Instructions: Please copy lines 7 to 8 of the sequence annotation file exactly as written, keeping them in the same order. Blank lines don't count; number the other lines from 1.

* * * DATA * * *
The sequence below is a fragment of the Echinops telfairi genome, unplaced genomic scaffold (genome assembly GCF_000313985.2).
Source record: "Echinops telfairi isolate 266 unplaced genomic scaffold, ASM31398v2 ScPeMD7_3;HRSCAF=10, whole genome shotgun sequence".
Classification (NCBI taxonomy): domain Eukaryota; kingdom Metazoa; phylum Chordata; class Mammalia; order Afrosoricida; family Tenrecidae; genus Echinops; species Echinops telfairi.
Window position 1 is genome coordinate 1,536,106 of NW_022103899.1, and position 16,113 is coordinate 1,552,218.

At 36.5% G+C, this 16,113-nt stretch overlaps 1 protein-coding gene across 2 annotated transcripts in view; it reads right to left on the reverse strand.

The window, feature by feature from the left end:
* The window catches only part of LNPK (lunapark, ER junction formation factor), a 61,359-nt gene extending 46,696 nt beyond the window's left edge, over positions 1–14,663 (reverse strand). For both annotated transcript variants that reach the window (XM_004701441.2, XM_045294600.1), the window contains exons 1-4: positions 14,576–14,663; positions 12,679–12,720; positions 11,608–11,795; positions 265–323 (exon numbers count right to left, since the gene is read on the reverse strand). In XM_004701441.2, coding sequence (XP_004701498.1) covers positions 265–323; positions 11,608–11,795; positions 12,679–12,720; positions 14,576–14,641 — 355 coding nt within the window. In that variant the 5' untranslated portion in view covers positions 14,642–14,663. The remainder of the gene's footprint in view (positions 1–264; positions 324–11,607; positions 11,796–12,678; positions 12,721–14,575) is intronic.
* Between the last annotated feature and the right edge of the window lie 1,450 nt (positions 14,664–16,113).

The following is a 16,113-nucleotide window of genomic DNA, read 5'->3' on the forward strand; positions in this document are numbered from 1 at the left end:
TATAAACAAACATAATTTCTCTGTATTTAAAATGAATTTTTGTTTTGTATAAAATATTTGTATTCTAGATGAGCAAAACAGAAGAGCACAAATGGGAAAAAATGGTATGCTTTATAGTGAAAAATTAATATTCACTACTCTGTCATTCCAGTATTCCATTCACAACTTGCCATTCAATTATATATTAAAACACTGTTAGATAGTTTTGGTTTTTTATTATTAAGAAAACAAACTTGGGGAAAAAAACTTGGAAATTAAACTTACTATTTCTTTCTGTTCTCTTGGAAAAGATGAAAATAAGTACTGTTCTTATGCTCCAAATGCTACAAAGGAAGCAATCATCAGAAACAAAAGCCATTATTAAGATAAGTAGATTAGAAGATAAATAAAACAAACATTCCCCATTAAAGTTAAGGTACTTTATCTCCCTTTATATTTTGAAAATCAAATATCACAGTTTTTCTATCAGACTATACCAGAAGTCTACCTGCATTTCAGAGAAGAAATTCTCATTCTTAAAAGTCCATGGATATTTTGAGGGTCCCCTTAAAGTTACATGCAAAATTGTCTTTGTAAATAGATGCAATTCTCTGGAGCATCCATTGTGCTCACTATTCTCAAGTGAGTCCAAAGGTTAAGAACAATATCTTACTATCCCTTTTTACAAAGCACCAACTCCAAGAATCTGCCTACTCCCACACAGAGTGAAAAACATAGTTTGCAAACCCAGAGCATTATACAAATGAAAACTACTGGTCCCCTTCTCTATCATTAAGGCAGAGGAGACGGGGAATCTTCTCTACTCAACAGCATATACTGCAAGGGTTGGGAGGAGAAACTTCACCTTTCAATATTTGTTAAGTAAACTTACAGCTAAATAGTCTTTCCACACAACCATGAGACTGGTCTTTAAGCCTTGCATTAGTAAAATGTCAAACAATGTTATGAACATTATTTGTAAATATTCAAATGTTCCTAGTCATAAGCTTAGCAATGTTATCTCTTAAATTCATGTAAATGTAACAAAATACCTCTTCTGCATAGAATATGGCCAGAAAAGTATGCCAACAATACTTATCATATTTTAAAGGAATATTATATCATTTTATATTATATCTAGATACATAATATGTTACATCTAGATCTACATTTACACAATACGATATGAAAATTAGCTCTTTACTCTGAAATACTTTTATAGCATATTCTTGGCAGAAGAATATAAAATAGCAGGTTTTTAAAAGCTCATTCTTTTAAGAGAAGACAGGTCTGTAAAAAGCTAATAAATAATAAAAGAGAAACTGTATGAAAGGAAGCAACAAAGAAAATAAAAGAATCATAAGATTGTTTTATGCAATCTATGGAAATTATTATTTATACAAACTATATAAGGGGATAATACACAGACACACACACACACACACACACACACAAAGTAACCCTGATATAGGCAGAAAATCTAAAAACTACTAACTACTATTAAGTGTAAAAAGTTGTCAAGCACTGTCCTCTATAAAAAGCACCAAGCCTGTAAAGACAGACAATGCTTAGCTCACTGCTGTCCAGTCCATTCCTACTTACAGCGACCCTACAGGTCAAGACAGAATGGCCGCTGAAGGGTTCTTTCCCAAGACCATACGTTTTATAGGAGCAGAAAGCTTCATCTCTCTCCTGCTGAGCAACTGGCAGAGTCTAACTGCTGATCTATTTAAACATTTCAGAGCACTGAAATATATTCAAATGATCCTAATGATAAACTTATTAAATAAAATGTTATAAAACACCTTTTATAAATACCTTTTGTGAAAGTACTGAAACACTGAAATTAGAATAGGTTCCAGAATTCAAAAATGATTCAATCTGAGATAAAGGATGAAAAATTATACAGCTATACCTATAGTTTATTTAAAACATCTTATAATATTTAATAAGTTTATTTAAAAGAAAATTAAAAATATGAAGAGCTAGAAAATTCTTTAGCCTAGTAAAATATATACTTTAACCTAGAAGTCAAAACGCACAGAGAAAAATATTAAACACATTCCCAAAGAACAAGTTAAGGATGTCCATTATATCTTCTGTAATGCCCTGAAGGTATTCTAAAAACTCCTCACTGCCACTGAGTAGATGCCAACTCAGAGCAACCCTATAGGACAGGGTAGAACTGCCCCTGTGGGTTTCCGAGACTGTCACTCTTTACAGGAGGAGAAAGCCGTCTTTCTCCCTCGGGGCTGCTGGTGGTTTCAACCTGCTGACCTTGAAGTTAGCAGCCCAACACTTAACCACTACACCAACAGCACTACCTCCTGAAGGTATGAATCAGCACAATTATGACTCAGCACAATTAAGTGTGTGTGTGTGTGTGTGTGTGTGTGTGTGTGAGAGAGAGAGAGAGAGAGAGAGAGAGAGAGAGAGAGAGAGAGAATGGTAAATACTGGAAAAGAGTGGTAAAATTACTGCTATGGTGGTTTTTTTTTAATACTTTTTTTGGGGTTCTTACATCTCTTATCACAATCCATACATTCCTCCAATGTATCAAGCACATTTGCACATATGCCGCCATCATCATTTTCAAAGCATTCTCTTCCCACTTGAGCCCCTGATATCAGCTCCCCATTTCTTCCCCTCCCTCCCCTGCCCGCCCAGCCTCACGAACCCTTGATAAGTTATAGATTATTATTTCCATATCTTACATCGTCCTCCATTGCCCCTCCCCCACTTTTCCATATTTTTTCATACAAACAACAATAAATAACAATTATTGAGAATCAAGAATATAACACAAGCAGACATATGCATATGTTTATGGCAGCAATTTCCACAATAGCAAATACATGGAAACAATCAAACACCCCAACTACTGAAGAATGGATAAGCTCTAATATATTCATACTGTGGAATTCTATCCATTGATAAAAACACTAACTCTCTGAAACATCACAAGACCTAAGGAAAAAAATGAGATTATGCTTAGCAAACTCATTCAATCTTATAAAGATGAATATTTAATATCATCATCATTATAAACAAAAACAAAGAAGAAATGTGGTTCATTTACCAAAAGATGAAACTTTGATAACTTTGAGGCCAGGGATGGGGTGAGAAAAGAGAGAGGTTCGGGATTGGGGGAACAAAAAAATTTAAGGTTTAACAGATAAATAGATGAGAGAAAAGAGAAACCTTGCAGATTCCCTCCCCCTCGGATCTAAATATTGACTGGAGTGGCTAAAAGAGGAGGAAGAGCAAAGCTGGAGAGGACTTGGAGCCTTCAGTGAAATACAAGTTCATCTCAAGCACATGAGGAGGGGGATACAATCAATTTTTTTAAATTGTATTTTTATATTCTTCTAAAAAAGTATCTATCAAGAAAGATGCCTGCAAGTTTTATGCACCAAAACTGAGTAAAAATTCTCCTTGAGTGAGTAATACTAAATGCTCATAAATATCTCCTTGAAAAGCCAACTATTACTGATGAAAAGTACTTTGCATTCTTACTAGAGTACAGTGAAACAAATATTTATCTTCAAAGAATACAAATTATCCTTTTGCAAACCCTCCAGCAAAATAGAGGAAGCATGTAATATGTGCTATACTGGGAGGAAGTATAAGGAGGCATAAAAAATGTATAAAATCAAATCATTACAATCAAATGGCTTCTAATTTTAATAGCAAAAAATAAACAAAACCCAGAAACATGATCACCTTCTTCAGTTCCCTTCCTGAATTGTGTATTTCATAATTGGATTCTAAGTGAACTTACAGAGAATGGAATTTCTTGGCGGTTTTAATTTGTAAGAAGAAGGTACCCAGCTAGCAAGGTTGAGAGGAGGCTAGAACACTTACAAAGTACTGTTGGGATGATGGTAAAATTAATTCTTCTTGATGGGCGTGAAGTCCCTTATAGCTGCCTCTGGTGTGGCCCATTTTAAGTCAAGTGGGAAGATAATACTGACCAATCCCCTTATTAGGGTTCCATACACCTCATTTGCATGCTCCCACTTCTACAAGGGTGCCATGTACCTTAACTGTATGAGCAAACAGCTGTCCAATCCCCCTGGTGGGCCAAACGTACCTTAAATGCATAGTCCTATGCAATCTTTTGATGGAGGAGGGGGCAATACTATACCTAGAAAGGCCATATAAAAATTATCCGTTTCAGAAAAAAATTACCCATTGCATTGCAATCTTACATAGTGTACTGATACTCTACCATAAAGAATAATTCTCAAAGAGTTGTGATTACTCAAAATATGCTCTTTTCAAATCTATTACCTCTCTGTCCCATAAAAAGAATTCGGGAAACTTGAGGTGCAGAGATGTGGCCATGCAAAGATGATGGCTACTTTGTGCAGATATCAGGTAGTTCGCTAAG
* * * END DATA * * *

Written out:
* The window catches only part of LNPK (lunapark, ER junction formation factor), a 61,359-nt gene extending 46,696 nt beyond the window's left edge, over positions 1–14,663 (reverse strand). For both annotated transcript variants that reach the window (XM_004701441.2, XM_045294600.1), the window contains exons 1-4: positions 14,576–14,663; positions 12,679–12,720; positions 11,608–11,795; positions 265–323 (exon numbers count right to left, since the gene is read on the reverse strand). In XM_004701441.2, coding sequence (XP_004701498.1) covers positions 265–323; positions 11,608–11,795; positions 12,679–12,720; positions 14,576–14,641 — 355 coding nt within the window. In that variant the 5' untranslated portion in view covers positions 14,642–14,663. The remainder of the gene's footprint in view (positions 1–264; positions 324–11,607; positions 11,796–12,678; positions 12,721–14,575) is intronic.
* Between the last annotated feature and the right edge of the window lie 1,450 nt (positions 14,664–16,113).